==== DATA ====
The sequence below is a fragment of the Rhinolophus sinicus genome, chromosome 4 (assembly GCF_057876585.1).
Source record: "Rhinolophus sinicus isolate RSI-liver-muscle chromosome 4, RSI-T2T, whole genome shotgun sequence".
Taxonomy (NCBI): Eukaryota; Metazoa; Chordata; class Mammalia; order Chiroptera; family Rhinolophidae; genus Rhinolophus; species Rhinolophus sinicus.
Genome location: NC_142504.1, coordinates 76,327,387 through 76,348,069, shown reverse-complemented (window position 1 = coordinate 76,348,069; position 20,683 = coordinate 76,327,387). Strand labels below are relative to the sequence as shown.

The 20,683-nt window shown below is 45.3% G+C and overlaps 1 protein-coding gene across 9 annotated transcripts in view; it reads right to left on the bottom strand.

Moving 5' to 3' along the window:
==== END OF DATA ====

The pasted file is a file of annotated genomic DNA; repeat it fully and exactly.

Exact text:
The sequence below is a fragment of the Rhinolophus sinicus genome, chromosome 4 (assembly GCF_057876585.1).
Source record: "Rhinolophus sinicus isolate RSI-liver-muscle chromosome 4, RSI-T2T, whole genome shotgun sequence".
Taxonomy (NCBI): Eukaryota; Metazoa; Chordata; class Mammalia; order Chiroptera; family Rhinolophidae; genus Rhinolophus; species Rhinolophus sinicus.
Genome location: NC_142504.1, coordinates 76,327,387 through 76,348,069, shown reverse-complemented (window position 1 = coordinate 76,348,069; position 20,683 = coordinate 76,327,387). Strand labels below are relative to the sequence as shown.

The 20,683-nt window shown below is 45.3% G+C and overlaps 1 protein-coding gene across 9 annotated transcripts in view; it reads right to left on the bottom strand.

Moving 5' to 3' along the window: